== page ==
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Levine, H.B. (2002). Building Bridges: The Negotiation of Paradox in Psychoanalysis by Stuart A. Pizer: Self-Inquiry and the Relational Frame: A Historical Note. Psychoanal. Dial., 12(2):305-315.

(2002). Psychoanalytic Dialogues, 12(2):305-315

Building Bridges: The Negotiation of Paradox in Psychoanalysis by Stuart A. Pizer: Self-Inquiry and the Relational Frame: A Historical Note Related Papers

Review by:
Howard B. Levine, M.D.

Pizer's views challenge the traditional classical assumption that insight is the main curative factor in psychoanalysis. Instead, he sees therapeutic change following upon a process of relationally determined interactions (the negotiation of paradox). Thus, his theory of therapeutic action privileges experience and a particular form of interaction over insight and the acquisition of knowledge about the self.

In this commentary, I examine Pizer's views of therapeutic action and the dialectic of insight versus experience by locating them in relation to the work and views of Elvin Semrad, a dominant figure in Boston psychoanalysis from the early 1950s until his death in 1976. Semrad played a central role in the training of Paul Russell, who, in turn, had an important influence on Pizer.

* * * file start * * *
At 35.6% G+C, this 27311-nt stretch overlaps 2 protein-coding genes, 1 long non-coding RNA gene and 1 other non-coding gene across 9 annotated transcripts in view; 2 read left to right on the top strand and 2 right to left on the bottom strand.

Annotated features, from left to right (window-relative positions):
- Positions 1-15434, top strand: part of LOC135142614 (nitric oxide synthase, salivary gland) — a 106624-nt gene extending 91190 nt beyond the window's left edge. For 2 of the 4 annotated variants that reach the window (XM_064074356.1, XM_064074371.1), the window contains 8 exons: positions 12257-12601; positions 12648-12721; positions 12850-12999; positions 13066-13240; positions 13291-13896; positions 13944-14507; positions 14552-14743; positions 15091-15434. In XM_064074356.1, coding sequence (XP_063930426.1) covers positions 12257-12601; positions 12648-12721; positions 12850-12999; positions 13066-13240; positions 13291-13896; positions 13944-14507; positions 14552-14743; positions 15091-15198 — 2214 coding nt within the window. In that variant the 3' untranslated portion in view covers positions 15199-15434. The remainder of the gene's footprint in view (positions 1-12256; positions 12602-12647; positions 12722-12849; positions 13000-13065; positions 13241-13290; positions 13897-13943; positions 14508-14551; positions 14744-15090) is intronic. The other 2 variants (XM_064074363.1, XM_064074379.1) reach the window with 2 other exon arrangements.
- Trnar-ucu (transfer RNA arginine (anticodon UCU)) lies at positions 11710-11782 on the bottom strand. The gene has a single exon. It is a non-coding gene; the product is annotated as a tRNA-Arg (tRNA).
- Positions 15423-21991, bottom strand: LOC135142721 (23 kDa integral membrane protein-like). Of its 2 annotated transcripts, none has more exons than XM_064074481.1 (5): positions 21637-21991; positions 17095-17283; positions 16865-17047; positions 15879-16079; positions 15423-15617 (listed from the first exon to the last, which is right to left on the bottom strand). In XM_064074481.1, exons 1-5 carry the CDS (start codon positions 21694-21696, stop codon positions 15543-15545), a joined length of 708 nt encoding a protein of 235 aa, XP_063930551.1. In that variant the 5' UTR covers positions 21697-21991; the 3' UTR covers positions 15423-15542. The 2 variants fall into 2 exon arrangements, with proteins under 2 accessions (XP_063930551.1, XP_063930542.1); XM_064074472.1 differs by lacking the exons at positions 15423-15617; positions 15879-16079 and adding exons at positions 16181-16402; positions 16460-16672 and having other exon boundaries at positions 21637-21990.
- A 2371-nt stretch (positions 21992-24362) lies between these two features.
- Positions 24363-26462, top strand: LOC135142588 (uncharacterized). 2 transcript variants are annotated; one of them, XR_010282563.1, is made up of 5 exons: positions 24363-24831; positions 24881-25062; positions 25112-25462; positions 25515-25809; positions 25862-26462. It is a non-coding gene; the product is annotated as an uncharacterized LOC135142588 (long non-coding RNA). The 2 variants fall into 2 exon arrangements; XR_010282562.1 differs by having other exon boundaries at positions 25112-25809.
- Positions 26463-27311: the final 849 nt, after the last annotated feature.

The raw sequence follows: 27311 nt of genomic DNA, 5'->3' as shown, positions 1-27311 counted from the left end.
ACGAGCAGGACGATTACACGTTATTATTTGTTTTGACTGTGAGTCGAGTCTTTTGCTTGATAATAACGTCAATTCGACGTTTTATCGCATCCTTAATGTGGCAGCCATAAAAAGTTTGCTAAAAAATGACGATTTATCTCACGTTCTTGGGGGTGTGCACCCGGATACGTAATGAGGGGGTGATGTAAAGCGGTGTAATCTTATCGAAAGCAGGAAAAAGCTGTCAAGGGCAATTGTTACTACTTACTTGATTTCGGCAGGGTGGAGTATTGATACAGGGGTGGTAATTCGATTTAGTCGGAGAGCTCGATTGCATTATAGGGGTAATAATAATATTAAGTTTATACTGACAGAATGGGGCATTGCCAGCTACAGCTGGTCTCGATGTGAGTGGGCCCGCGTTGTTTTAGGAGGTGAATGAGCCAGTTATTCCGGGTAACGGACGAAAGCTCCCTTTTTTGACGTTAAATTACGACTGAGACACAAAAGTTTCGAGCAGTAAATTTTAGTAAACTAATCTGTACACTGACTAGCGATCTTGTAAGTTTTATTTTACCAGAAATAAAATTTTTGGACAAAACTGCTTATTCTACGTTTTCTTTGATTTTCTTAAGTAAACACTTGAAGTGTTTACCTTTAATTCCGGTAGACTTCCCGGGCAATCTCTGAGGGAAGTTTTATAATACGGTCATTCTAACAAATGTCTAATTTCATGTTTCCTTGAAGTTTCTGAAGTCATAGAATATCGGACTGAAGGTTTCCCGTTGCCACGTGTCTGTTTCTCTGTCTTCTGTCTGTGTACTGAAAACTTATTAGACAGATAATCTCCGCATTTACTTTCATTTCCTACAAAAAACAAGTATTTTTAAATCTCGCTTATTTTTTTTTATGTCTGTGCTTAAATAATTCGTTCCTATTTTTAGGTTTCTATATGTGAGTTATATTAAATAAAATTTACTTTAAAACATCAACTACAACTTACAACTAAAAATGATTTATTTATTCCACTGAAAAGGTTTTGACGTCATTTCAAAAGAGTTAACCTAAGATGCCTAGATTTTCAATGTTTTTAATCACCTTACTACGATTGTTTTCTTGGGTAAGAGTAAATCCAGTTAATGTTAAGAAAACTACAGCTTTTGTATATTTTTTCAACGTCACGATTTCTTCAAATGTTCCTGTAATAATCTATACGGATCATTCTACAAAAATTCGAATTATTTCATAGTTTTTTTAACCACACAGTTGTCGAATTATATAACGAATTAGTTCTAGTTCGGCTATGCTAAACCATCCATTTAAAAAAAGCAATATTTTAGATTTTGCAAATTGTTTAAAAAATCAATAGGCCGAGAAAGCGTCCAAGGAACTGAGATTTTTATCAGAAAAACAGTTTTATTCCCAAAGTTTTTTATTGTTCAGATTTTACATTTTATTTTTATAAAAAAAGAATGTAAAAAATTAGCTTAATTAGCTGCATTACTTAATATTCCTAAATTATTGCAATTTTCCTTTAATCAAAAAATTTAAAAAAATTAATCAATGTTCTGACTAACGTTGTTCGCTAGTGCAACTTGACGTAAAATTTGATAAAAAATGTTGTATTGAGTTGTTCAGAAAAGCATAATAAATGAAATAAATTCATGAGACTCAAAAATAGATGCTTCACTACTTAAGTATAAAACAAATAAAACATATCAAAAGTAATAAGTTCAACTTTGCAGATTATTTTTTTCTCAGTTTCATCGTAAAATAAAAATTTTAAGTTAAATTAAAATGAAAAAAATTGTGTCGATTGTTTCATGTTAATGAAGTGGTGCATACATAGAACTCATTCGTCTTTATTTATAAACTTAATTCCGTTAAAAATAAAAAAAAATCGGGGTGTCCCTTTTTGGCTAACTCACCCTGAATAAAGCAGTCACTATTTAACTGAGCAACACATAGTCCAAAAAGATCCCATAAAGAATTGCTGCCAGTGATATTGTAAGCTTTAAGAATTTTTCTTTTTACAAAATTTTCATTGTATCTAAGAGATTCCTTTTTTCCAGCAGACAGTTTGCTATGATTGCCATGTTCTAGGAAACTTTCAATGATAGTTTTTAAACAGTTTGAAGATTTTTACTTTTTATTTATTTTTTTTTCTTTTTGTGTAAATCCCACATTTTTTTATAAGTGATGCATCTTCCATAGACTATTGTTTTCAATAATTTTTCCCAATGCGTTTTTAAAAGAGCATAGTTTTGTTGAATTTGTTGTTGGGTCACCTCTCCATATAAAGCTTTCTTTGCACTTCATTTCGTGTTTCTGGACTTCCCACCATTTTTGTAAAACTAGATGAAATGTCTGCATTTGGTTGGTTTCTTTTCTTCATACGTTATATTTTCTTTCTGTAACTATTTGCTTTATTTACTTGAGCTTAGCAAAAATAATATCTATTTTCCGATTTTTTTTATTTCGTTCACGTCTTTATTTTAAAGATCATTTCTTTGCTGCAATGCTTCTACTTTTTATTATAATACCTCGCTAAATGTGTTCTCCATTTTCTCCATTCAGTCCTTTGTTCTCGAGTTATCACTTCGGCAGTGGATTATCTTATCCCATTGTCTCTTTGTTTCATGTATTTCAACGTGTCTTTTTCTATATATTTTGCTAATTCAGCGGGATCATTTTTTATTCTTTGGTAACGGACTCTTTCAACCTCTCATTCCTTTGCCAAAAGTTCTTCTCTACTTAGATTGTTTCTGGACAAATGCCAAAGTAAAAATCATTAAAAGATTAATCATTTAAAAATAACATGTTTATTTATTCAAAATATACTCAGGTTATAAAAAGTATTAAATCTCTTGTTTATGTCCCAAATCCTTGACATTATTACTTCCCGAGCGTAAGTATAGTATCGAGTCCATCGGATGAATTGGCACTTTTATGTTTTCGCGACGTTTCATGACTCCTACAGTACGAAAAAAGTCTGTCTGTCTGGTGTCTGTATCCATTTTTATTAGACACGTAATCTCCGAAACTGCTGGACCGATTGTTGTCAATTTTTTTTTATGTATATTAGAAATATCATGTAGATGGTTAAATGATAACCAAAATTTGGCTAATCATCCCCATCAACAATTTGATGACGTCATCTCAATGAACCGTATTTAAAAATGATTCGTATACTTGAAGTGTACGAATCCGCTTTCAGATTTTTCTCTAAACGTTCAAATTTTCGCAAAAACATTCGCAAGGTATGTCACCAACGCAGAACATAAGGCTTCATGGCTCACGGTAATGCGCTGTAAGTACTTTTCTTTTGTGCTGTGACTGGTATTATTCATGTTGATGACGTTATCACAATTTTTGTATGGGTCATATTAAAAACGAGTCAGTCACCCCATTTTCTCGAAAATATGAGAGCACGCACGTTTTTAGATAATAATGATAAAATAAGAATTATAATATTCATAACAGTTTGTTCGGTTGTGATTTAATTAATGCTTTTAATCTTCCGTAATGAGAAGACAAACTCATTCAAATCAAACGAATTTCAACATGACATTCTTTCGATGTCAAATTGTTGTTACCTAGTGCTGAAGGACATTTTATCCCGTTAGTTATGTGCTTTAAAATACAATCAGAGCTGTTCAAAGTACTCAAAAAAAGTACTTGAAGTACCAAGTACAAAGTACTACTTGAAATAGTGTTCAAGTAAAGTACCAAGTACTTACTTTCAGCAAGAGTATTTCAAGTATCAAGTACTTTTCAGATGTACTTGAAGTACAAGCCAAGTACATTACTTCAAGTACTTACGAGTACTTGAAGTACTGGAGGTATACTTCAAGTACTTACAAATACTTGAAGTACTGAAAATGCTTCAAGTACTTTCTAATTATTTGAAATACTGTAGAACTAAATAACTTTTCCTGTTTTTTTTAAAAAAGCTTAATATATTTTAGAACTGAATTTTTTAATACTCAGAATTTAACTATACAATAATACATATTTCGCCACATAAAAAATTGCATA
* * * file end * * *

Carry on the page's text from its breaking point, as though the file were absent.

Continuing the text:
Following Semrad, I suggest that self-knowledge obtained through self-reflection, whether assisted, observed, or self-mediated, serves as an important scaffold on which experience and sense of self are integrated or constructed and gives continuity, coherence, and meaning to life. I believe that this dimension of human growth and development has been underemphasized in Pizer's work and needs to be better integrated into his and other relational, two-person models of therapeutic action.

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